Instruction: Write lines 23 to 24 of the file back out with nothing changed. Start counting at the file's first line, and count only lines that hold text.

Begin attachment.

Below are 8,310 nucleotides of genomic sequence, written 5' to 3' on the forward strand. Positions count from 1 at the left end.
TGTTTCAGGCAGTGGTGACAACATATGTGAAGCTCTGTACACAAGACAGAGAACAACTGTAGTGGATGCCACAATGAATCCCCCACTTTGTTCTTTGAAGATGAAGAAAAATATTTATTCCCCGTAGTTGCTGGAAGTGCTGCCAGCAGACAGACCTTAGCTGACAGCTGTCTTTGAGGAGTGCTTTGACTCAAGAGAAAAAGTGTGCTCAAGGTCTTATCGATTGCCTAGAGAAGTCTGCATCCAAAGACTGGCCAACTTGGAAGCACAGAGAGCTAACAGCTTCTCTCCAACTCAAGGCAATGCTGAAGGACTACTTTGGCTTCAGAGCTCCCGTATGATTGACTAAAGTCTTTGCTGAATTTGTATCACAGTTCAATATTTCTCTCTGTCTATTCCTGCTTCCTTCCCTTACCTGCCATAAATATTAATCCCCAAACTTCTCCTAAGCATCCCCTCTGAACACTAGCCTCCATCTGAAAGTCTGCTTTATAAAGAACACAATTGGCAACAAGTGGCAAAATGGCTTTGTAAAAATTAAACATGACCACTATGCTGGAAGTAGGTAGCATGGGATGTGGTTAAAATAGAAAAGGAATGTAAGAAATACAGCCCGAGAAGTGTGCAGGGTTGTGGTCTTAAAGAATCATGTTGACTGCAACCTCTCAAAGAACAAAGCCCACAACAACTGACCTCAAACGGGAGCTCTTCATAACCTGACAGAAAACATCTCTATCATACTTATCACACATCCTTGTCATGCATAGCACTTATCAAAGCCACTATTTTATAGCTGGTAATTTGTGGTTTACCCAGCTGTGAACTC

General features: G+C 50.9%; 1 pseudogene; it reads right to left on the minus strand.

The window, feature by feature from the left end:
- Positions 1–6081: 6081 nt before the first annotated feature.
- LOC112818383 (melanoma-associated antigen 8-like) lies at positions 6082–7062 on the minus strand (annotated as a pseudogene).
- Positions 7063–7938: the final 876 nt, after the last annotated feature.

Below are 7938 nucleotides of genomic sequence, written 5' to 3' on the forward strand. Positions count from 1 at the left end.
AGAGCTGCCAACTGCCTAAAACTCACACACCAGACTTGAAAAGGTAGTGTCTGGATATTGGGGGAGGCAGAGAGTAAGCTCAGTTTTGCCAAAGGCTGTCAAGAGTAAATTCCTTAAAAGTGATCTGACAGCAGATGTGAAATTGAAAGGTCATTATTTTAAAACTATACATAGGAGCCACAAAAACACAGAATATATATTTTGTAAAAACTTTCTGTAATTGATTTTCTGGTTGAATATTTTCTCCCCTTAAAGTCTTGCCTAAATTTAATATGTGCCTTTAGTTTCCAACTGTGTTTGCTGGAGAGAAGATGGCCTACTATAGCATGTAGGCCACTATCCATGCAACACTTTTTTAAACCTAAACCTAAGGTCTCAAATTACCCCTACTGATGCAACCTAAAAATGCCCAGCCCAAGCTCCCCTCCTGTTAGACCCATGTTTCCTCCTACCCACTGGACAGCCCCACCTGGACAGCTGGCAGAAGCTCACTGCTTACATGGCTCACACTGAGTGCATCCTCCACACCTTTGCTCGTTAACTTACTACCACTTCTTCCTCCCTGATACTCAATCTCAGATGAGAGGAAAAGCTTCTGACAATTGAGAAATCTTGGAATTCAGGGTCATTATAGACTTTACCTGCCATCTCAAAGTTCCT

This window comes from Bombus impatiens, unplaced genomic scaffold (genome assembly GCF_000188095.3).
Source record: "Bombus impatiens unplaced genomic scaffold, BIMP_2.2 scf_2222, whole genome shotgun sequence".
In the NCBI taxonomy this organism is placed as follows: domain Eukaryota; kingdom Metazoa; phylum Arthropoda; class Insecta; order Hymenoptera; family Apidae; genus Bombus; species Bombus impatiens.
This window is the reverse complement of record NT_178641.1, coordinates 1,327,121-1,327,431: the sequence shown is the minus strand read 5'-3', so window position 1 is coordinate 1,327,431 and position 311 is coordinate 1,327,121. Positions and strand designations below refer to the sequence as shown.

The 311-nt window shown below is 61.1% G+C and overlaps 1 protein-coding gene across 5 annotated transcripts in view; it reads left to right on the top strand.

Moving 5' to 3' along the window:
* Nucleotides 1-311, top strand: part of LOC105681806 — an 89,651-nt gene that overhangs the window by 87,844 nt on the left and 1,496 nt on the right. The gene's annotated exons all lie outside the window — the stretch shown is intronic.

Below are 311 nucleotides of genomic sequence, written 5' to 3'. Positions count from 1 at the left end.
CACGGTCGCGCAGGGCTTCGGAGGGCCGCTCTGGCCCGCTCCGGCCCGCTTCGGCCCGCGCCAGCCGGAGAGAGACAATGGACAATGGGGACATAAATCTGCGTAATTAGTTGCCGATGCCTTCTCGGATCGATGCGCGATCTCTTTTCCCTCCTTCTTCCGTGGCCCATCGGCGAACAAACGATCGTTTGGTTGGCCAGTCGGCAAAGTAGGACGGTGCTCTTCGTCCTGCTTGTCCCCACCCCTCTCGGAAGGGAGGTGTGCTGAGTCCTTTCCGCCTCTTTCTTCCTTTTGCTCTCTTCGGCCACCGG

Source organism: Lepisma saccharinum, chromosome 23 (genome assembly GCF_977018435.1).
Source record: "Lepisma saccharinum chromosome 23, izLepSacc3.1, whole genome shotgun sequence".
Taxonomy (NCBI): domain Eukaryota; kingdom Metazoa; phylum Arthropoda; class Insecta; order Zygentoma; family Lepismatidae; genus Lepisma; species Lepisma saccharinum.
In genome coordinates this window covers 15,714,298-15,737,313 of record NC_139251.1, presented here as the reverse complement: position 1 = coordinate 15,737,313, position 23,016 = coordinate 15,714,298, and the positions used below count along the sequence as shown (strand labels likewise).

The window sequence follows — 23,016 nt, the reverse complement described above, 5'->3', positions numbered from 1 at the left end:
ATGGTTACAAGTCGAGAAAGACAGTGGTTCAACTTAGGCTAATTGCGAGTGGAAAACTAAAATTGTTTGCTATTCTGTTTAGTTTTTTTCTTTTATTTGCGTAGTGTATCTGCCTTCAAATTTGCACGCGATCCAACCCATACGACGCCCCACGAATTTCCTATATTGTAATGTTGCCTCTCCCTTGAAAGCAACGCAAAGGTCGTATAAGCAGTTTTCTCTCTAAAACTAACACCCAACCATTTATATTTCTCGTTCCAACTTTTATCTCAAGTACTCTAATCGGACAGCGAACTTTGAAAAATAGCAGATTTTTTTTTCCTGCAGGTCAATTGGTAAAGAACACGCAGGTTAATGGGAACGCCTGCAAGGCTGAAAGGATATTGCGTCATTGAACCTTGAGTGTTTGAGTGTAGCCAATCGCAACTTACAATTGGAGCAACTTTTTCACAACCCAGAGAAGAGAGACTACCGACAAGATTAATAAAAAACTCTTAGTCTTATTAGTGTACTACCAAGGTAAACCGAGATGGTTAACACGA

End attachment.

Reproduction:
The window sequence follows — 23,016 nt, the reverse complement described above, 5'->3', positions numbered from 1 at the left end:
ATGGTTACAAGTCGAGAAAGACAGTGGTTCAACTTAGGCTAATTGCGAGTGGAAAACTAAAATTGTTTGCTATTCTGTTTAGTTTTTTTCTTTTATTTGCGTAGTGTATCTGCCTTCAAATTTGCACGCGATCCAACCCATACGACGCCCCACGAATTTCCTATATTGTAATGTTGCCTCTCCCTTGAAAGCAACGCAAAGGTCGTATAAGCAGTTTTCTCTCTAAAACTAACACCCAACCATTTATATTTCTCGTTCCAACTTTTATCTCAAGTACTCTAATCGGACAGCGAACTTTGAAAAATAGCAGATTTTTTTTTCCTGCAGGTCAATTGGTAAAGAACACGCAGGTTAATGGGAACGCCTGCAAGGCTGAAAGGATATTGCGTCATTGAACCTTGAGTGTTTGAGTGTAGCCAATCGCAACTTACAATTGGAGCAACTTTTTCACAACCCAGAGAAGAGAGACTACCGACAAGATTAATAAAAAACTCTTAGTCTTATTAGTGTACTACCAAGGTAAACCGAGATGGTTAACACGA